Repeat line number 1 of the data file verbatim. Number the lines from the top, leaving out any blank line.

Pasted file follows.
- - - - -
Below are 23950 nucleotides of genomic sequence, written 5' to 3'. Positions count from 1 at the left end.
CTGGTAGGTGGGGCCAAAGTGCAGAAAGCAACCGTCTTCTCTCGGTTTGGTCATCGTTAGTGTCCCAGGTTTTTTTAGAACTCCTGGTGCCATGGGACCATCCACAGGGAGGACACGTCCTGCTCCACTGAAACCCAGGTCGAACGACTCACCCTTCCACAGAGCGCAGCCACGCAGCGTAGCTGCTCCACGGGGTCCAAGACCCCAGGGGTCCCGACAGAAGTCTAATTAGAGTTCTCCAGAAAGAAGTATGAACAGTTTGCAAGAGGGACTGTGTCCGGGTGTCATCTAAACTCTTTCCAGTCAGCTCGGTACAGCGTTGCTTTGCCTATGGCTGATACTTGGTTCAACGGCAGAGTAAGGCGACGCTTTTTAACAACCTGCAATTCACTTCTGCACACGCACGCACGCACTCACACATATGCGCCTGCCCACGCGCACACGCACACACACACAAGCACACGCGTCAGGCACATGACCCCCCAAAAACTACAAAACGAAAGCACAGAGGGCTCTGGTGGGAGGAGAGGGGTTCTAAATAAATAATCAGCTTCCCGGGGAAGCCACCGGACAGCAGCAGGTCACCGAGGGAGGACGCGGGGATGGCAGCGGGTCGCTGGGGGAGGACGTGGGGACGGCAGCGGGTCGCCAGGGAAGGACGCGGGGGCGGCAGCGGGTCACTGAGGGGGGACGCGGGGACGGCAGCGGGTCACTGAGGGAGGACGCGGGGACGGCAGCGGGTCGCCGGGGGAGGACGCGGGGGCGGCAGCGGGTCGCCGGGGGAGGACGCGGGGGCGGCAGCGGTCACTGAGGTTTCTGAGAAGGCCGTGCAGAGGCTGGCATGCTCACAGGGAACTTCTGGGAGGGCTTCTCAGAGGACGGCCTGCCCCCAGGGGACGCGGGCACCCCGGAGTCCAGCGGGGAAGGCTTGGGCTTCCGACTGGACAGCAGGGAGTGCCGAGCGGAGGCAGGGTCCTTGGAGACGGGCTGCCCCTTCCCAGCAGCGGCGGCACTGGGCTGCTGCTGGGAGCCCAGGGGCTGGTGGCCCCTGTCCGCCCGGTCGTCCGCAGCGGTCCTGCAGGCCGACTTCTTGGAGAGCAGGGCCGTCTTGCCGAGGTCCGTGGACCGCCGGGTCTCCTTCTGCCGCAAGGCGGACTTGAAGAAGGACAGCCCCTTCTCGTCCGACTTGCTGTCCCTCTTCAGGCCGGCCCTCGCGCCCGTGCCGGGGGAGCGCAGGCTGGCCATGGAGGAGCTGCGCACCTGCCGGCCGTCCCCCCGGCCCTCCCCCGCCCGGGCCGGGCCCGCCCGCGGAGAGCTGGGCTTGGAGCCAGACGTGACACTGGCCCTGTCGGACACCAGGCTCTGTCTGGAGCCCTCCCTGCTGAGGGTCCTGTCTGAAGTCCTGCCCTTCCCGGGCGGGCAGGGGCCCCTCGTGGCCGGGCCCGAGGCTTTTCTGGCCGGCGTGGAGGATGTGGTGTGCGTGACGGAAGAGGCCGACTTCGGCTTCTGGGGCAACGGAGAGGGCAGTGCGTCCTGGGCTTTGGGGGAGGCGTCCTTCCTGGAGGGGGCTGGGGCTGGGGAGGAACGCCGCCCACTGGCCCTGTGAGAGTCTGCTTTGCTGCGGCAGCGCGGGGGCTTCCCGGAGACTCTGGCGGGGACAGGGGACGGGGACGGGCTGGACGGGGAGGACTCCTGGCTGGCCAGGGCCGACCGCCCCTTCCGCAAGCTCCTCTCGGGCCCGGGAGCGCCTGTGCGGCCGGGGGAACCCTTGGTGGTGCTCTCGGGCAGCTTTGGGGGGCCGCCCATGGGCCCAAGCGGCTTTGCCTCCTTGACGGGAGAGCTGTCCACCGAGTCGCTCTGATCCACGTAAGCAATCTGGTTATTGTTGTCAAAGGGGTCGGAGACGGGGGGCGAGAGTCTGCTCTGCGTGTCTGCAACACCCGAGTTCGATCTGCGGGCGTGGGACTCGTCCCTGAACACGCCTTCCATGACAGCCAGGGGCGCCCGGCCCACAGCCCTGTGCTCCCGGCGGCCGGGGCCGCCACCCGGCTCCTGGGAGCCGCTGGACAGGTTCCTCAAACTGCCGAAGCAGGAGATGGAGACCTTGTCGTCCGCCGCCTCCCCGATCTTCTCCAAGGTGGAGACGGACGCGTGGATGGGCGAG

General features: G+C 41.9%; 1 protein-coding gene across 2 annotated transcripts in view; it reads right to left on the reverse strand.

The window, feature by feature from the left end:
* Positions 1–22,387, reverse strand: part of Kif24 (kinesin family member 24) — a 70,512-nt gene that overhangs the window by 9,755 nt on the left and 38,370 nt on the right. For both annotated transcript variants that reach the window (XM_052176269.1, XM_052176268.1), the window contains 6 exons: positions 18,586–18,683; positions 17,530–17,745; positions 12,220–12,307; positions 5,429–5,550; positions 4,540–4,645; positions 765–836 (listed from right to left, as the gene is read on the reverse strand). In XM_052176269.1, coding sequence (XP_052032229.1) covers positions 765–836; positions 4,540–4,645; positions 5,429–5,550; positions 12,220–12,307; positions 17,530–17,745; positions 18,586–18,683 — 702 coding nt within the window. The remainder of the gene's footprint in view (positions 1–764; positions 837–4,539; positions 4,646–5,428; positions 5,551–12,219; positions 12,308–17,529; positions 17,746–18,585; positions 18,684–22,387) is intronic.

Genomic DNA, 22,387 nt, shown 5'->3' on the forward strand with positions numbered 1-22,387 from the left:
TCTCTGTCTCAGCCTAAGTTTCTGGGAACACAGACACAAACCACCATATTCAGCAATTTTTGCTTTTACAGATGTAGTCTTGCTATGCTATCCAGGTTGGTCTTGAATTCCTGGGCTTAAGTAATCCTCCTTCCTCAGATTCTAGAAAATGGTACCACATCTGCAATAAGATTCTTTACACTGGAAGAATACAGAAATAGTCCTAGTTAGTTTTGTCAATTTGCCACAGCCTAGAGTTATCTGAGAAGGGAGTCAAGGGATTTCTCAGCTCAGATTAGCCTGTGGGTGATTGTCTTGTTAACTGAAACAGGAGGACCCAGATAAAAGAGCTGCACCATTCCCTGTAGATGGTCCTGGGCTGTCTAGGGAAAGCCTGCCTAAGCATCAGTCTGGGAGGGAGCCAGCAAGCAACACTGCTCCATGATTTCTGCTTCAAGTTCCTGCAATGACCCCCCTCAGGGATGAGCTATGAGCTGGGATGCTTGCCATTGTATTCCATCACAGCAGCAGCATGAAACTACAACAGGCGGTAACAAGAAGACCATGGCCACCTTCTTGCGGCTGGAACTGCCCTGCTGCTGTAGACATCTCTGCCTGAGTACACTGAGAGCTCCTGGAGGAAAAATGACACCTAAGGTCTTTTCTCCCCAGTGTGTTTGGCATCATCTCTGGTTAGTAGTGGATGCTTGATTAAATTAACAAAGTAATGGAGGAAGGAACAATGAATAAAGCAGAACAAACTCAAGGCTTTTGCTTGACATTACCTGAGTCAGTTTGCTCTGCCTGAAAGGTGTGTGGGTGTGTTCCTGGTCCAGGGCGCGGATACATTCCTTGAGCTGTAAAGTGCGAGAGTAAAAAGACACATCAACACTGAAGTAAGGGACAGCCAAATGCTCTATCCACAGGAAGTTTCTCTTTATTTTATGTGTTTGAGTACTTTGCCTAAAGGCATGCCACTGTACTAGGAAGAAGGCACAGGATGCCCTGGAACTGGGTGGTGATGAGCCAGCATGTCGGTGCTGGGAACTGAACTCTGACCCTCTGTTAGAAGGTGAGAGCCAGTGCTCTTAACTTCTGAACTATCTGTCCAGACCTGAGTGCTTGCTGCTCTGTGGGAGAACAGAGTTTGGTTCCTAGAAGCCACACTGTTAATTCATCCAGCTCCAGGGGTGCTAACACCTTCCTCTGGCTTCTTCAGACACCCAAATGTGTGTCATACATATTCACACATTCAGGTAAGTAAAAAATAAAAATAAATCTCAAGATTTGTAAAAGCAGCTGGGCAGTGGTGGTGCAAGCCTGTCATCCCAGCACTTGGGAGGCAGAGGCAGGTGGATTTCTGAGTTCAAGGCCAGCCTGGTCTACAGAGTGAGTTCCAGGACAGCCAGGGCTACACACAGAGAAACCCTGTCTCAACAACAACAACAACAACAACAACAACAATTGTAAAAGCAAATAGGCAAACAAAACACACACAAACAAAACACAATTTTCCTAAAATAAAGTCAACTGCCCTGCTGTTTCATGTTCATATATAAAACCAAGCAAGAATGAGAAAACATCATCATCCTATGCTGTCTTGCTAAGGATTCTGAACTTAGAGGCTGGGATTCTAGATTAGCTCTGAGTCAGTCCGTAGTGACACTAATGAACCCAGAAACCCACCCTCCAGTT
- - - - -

Below are 23950 nucleotides of genomic sequence, written 5' to 3'. Positions count from 1 at the left end.